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Customizing checkout fields using actions and filters

Customizing checkout fields using actions and filters should be a task you are comfortable with.

If you are unfamiliar with code and resolving potential conflicts, we have an extension that can help: WooCommerce Checkout Field Editor. Installing and activating this extension overrides any code below that you try to implement; and you cannot have custom checkout field code in your functions.php file when the extension is activated.

Note: We are unable to provide support for customizations under our Support Policy. If you cannot get the code to work, consider purchasing the extension or contact a WooExpert.
Custom code should be copied into your child theme’s functions.php file.

How are checkout fields loaded to WooCommerce? ↑ Back to Top

The billing and shipping fields for checkout pull from the countries class (class-wc-countries.php) and the get_address_fields function. This allows WooCommerce to enable/disable fields based on the user’s location.

Before returning these fields, WooCommerce puts the fields through a filter. This allows them to be edited by third-party plugins, themes and your own custom code.

Billing:

$address_fields = apply_filters('woocommerce_billing_fields', $address_fields);

Shipping:

$address_fields = apply_filters('woocommerce_shipping_fields', $address_fields);

The checkout class adds the loaded fields to its ‘checkout_fields’ array, as well as adding a few other fields like “order notes”.

$this->checkout_fields['billing']    = $woocommerce->countries->get_address_fields( $this->get_value('billing_country'), 'billing_' );
$this->checkout_fields['shipping']   = $woocommerce->countries->get_address_fields( $this->get_value('shipping_country'), 'shipping_' );
$this->checkout_fields['account']    = array(
    'account_username' => array(
        'type' => 'text',
        'label' => __('Account username', 'woocommerce'),
        'placeholder' => _x('Username', 'placeholder', 'woocommerce')
        ),
    'account_password' => array(
        'type' => 'password',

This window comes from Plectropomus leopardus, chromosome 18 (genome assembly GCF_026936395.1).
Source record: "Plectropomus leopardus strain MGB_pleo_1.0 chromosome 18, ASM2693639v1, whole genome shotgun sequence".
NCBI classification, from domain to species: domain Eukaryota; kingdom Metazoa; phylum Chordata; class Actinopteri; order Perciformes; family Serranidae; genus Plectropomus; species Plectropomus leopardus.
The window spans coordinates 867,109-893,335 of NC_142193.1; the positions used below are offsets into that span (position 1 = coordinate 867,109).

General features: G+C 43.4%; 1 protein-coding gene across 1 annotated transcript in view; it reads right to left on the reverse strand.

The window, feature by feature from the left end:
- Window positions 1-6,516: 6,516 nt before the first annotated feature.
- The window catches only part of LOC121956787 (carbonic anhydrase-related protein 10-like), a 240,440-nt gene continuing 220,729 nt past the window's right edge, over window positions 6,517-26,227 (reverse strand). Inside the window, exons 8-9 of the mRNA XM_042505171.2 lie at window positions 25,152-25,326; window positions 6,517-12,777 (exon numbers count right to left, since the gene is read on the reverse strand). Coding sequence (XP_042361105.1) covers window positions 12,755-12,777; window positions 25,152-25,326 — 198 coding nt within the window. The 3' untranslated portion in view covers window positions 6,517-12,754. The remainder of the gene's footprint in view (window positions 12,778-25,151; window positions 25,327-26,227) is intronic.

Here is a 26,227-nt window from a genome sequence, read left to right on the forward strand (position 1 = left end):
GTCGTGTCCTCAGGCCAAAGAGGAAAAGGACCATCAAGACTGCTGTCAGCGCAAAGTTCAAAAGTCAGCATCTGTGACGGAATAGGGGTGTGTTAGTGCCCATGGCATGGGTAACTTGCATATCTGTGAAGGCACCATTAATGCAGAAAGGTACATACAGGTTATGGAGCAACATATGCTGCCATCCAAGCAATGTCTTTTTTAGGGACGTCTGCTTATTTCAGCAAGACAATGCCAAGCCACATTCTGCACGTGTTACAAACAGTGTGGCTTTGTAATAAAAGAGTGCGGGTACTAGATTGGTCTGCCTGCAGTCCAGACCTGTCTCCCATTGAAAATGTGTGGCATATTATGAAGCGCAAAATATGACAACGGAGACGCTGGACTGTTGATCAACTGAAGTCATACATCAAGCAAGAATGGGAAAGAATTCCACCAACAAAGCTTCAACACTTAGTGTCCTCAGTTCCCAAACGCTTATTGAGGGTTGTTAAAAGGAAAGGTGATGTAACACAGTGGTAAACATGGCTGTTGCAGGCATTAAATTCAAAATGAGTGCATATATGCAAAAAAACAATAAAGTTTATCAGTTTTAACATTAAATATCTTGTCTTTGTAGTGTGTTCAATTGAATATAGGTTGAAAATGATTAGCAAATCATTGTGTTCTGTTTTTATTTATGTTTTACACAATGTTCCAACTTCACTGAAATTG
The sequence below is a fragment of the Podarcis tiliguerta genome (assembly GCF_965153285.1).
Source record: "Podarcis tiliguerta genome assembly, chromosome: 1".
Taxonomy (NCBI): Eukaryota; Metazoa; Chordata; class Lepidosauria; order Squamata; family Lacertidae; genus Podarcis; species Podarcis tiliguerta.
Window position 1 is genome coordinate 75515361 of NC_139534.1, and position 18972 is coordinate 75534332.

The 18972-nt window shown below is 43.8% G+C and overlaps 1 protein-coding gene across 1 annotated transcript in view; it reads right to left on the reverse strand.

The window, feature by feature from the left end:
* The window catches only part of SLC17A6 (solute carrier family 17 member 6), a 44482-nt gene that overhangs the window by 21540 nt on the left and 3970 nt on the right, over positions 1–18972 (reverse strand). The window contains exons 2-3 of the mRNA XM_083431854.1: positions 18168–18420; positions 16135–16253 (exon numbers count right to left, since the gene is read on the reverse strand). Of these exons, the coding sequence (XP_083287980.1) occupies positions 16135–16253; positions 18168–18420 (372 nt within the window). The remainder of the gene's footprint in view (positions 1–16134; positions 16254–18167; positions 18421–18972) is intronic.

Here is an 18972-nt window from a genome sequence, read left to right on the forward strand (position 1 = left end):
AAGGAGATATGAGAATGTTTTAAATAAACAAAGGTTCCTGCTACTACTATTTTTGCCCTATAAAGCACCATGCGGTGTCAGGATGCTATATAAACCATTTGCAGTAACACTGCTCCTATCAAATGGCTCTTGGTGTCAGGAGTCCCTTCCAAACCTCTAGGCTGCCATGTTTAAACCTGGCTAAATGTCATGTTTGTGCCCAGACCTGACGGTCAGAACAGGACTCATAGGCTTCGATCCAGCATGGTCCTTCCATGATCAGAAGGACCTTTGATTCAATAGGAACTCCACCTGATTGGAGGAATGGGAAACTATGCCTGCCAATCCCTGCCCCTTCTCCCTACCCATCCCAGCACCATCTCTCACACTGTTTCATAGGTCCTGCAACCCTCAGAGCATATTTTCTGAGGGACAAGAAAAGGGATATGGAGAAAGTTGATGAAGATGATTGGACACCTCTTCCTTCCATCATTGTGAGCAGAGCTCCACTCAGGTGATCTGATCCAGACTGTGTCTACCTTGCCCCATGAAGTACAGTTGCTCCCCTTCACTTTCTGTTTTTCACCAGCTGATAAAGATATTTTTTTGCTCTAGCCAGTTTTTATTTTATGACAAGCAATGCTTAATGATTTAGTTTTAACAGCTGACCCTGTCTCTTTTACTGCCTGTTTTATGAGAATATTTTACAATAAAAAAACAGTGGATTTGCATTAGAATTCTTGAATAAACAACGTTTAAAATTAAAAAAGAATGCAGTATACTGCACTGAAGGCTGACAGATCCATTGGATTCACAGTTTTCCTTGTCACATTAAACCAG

'label' => __('Account password', 'woocommerce'),
        'placeholder' => _x('Password', 'placeholder', 'woocommerce'),
        'class' => array('form-row-first')
        ),
    'account_password-2' => array(
        'type' => 'password',
        'label' => __('Account password', 'woocommerce'),
        'placeholder' => _x('Password', 'placeholder', 'woocommerce'),
        'class' => array('form-row-last'),
        'label_class' => array('hidden')
        )
    );
$this->checkout_fields['order']  = array(
    'order_comments' => array(
        'type' => 'textarea',
        'class' => array('notes'),
        'label' => __('Order Notes', 'woocommerce'),
        'placeholder' => _x('Notes about your order, e.g. special notes for delivery.', 'placeholder', 'woocommerce')
        )
    );

This array is also passed through a filter:

$this->checkout_fields = apply_filters('woocommerce_checkout_fields', $this->checkout_fields);

That means you have full control over checkout fields – you only need to know how to access them.

Lesson 1 – Overriding core fields ↑ Back to Top

Hooking into the  woocommerce_checkout_fields filter lets you override any field. As an example, let’s change the placeholder on the order_comments fields. Currently it’s set to:

_x('Notes about your order, e.g. special notes for delivery.', 'placeholder', 'woocommerce')

We can change this by adding a function to our theme functions.php file:

// Hook in
add_filter( 'woocommerce_checkout_fields' , 'custom_override_checkout_fields' );

// Our hooked in function - $fields is passed via the filter!
function custom_override_checkout_fields( $fields ) {
     $fields['order']['order_comments']['placeholder'] = 'My new placeholder';
     return $fields;
}

You can override other parts, such as labels:

// Hook in
add_filter( 'woocommerce_checkout_fields' , 'custom_override_checkout_fields' );

// Our hooked in function - $fields is passed via the filter!
function custom_override_checkout_fields( $fields ) {
     $fields['order']['order_comments']['placeholder'] = 'My new placeholder';
     $fields['order']['order_comments']['label'] = 'My new label';
     return $fields;
}

Or remove fields:

// Hook in